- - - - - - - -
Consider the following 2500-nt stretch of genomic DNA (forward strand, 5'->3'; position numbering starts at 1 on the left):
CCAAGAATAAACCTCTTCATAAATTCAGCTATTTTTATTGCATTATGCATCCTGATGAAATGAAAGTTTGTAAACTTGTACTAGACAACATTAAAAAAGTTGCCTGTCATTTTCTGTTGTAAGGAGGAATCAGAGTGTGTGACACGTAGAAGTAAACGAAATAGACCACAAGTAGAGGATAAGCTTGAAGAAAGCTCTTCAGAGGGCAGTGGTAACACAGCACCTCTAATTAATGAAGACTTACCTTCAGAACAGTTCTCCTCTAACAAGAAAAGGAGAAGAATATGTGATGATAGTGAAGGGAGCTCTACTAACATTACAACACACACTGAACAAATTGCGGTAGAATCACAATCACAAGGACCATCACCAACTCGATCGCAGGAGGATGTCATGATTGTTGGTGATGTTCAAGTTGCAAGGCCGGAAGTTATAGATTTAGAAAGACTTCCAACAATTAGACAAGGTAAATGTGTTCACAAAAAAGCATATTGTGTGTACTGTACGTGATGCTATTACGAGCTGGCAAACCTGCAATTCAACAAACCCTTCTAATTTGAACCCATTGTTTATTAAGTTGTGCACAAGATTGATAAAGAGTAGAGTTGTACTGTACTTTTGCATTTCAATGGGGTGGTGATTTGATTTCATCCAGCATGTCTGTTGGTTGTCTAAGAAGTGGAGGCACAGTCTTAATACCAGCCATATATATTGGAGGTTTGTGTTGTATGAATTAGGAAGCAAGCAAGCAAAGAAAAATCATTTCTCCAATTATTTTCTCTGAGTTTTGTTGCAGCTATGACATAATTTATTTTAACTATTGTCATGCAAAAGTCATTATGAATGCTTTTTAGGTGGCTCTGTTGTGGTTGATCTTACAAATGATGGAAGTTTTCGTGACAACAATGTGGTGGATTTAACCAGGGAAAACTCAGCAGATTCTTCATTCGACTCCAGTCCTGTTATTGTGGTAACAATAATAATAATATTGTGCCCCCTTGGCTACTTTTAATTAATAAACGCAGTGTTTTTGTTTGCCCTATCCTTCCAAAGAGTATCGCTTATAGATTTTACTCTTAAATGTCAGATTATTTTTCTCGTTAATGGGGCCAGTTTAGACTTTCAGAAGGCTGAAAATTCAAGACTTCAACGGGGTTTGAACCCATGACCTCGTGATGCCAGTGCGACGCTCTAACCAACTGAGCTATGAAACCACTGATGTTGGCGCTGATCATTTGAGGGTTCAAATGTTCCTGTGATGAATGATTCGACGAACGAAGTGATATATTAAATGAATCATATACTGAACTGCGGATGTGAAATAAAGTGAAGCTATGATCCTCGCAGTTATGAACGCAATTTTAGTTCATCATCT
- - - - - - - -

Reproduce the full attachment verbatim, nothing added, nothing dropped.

Consider the following 2500-nt stretch of genomic DNA (forward strand, 5'->3'; position numbering starts at 1 on the left):
CCAAGAATAAACCTCTTCATAAATTCAGCTATTTTTATTGCATTATGCATCCTGATGAAATGAAAGTTTGTAAACTTGTACTAGACAACATTAAAAAAGTTGCCTGTCATTTTCTGTTGTAAGGAGGAATCAGAGTGTGTGACACGTAGAAGTAAACGAAATAGACCACAAGTAGAGGATAAGCTTGAAGAAAGCTCTTCAGAGGGCAGTGGTAACACAGCACCTCTAATTAATGAAGACTTACCTTCAGAACAGTTCTCCTCTAACAAGAAAAGGAGAAGAATATGTGATGATAGTGAAGGGAGCTCTACTAACATTACAACACACACTGAACAAATTGCGGTAGAATCACAATCACAAGGACCATCACCAACTCGATCGCAGGAGGATGTCATGATTGTTGGTGATGTTCAAGTTGCAAGGCCGGAAGTTATAGATTTAGAAAGACTTCCAACAATTAGACAAGGTAAATGTGTTCACAAAAAAGCATATTGTGTGTACTGTACGTGATGCTATTACGAGCTGGCAAACCTGCAATTCAACAAACCCTTCTAATTTGAACCCATTGTTTATTAAGTTGTGCACAAGATTGATAAAGAGTAGAGTTGTACTGTACTTTTGCATTTCAATGGGGTGGTGATTTGATTTCATCCAGCATGTCTGTTGGTTGTCTAAGAAGTGGAGGCACAGTCTTAATACCAGCCATATATATTGGAGGTTTGTGTTGTATGAATTAGGAAGCAAGCAAGCAAAGAAAAATCATTTCTCCAATTATTTTCTCTGAGTTTTGTTGCAGCTATGACATAATTTATTTTAACTATTGTCATGCAAAAGTCATTATGAATGCTTTTTAGGTGGCTCTGTTGTGGTTGATCTTACAAATGATGGAAGTTTTCGTGACAACAATGTGGTGGATTTAACCAGGGAAAACTCAGCAGATTCTTCATTCGACTCCAGTCCTGTTATTGTGGTAACAATAATAATAATATTGTGCCCCCTTGGCTACTTTTAATTAATAAACGCAGTGTTTTTGTTTGCCCTATCCTTCCAAAGAGTATCGCTTATAGATTTTACTCTTAAATGTCAGATTATTTTTCTCGTTAATGGGGCCAGTTTAGACTTTCAGAAGGCTGAAAATTCAAGACTTCAACGGGGTTTGAACCCATGACCTCGTGATGCCAGTGCGACGCTCTAACCAACTGAGCTATGAAACCACTGATGTTGGCGCTGATCATTTGAGGGTTCAAATGTTCCTGTGATGAATGATTCGACGAACGAAGTGATATATTAAATGAATCATATACTGAACTGCGGATGTGAAATAAAGTGAAGCTATGATCCTCGCAGTTATGAACGCAATTTTAGTTCATCATCT